The Parables: Jesus’s Friendly Subversive Speech
Douglas D. Webster, The Parables: Jesus’s Friendly Subversive Speech. Grand Rapids, MI: Kregel Academic, 2021. pp. 347. ISBN: 978-0-8254-4690-0, $22.99, paperback.
One of the most prominent elements of Jesus’ public teaching ministry was his use of parables. To communicate spiritual truth about the nature of God’s kingdom, he spoke in dramatic fashion of persistent widows, murderous renters, lost prodigals, and even generous Samaritans. For centuries, scholars, professors, and pastors have engaged, wrestled with, and occasionally been flummoxed by these intriguing stories. Now renowned pastor, teacher, and writer Douglas Webster casts his own analytical net into that sea of interpretations.
Webster comes well prepared for the task. He’s currently professor of pastoral theology and preaching at Beeson Divinity School in Birmingham, Alabama and has served as a pastor in various venues over the past four decades. Moreover, he’s previously published some books on navigating Revelation for congregational edification and how to preach Hebrews, no mean feats. And it’s clear from the current text that he genuinely loves teaching the parables.
The book is composed of twenty-two chapters, twenty-one of which are devoted to extended expositions of single parables. The twenty-second chapter covers the four stories which collectively compose the summation of Jesus’ apocalyptic discourse in Matthew 24-25. Along the way the reader is invited into the heart of each story that Jesus told and how it contributes to a more in-depth and nuanced understanding of His ministry, the extension of God’s kingdom and our part in that. Webster’s take is that Jesus often used parables as a teaching tool to get beyond the expected rabbinic wisdom of his day as well as being a technique to challenge the views of more obstinate or obtuse listeners such as the scribes and Pharisees.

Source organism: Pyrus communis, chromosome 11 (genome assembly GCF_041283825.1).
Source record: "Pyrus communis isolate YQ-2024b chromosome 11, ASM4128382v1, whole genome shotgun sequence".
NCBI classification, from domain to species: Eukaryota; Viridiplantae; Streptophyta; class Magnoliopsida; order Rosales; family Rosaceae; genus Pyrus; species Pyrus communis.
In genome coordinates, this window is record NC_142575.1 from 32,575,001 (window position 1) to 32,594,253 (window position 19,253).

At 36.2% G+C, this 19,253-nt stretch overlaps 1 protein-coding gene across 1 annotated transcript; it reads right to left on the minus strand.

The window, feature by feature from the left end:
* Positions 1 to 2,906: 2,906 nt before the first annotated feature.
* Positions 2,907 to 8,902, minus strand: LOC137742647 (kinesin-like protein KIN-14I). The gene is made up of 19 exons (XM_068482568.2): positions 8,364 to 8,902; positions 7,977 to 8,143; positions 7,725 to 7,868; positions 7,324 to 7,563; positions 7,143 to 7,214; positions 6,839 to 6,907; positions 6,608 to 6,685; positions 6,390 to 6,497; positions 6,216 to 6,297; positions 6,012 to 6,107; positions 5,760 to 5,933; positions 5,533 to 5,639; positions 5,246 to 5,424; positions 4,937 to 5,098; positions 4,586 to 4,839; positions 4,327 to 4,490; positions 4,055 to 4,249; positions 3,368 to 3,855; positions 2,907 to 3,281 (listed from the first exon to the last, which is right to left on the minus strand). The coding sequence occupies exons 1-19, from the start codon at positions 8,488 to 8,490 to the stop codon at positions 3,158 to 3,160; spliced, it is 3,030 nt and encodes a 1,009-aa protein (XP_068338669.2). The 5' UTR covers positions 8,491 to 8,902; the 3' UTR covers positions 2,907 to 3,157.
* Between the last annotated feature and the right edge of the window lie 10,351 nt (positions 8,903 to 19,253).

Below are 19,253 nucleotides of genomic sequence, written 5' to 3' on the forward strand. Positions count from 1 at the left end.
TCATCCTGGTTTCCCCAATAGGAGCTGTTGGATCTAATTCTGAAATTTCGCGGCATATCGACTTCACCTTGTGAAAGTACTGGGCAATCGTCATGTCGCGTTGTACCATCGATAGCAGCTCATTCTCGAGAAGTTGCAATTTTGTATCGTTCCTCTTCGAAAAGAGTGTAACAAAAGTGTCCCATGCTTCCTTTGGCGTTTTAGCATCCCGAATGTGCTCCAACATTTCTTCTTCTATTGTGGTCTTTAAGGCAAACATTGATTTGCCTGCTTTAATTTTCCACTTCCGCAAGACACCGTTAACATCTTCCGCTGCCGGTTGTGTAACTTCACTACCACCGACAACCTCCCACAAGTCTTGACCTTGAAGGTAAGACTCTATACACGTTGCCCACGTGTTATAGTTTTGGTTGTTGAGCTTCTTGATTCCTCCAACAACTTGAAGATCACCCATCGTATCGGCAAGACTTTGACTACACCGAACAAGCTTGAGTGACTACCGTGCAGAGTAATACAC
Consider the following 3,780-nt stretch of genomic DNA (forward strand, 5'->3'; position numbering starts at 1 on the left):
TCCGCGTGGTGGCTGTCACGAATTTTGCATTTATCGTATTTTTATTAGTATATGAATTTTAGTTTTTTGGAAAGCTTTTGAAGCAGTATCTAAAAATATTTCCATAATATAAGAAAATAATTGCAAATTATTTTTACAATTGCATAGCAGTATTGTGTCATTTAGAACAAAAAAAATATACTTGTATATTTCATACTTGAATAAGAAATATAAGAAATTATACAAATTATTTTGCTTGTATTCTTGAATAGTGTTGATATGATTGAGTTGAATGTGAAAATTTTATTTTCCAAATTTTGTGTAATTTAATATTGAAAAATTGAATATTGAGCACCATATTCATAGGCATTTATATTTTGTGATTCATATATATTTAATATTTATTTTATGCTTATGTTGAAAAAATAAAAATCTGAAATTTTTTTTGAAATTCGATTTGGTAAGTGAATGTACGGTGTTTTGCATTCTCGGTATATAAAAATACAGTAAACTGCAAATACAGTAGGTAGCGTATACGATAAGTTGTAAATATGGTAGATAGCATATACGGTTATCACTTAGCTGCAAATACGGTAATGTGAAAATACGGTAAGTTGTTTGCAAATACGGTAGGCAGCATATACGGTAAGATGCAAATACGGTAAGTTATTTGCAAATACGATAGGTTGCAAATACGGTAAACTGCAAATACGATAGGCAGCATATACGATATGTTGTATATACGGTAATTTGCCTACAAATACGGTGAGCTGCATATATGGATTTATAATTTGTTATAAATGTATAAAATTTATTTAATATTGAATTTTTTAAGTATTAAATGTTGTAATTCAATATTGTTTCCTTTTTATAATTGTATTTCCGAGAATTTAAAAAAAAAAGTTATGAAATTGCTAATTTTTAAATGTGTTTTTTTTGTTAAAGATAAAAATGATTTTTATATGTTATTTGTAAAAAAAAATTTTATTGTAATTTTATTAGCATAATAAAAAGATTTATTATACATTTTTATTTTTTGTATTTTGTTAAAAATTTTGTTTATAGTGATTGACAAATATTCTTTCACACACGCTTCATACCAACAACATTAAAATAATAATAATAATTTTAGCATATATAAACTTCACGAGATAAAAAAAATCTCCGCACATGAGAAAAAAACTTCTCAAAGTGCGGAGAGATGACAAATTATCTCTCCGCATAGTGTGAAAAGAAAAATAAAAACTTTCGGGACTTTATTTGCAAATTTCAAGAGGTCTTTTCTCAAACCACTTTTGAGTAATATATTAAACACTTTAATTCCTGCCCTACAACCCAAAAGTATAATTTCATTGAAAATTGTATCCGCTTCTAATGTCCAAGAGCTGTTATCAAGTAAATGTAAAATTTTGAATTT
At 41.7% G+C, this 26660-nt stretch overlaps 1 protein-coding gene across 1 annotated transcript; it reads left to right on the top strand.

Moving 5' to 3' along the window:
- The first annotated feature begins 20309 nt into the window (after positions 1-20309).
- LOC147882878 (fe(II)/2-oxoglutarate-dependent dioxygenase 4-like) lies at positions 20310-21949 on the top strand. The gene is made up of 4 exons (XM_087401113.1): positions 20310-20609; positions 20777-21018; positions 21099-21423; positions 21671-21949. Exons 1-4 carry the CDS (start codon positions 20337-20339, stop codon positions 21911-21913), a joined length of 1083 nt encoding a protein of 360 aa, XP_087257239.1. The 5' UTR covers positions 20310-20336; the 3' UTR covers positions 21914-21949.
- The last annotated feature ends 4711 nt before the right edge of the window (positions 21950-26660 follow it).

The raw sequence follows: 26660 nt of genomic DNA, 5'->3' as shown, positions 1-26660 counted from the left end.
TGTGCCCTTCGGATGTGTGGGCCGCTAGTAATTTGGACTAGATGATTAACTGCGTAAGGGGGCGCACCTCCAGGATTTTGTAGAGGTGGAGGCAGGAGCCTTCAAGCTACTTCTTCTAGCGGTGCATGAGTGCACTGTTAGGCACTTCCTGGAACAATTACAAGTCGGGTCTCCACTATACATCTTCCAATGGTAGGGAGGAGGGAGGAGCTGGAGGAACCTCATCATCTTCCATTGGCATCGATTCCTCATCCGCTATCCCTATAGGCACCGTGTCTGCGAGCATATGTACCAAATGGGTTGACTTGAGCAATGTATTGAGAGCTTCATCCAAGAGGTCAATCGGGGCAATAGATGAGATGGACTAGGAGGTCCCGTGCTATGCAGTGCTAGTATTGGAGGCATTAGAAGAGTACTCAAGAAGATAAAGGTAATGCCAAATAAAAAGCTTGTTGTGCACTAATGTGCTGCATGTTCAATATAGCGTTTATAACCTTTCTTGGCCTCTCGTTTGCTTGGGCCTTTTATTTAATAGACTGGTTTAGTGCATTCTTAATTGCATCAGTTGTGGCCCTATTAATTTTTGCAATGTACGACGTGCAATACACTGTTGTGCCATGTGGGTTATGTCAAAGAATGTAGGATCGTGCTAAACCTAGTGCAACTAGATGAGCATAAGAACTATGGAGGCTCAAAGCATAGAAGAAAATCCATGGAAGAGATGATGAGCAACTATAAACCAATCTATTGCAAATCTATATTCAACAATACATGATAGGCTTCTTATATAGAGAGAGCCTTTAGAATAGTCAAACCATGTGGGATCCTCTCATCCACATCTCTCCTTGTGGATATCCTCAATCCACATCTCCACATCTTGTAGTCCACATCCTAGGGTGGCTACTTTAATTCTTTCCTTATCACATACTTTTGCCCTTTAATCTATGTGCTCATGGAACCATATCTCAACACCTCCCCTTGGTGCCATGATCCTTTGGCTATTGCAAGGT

As someone who has always loved Jesus’ parables, as well as having exegeted and preached on many of them, I found Webster’s text to provide some refreshing new insights. One of his main strengths is emphasizing that each parable must be read in its own literary context. For example, he does a stellar job of arguing that we can’t really understand either the parable of the unjust steward (Luke 16:1-15) or that of the rich man and Lazarus (Luke 16:19-31) unless we note that they’re the bookends of a longer discourse that Jesus is making about his listeners, the nature of money and the values of God’s kingdom. From the perspective of the former story, money is a temporal tool of the world which can be leveraged for eternal purposes, if only Christians will do so. The latter parable illustrates how upside-down God’s kingdom is – or will be – when it comes in its fullness. Those who are rich and live for money may upon death find themselves in desperate circumstances with no way out while those who had little or nothing on earth enjoy that which is truly life. Webster isn’t arguing that the poor automatically inherit heaven or that the rich always are doomed to perdition. Instead, the rich man symbolizes those like the Pharisees who loved money (Luke 16:1-15) while Lazarus probably represents Christ’s followers who ‘have taken up their crosses to follow Jesus’ (p. 222).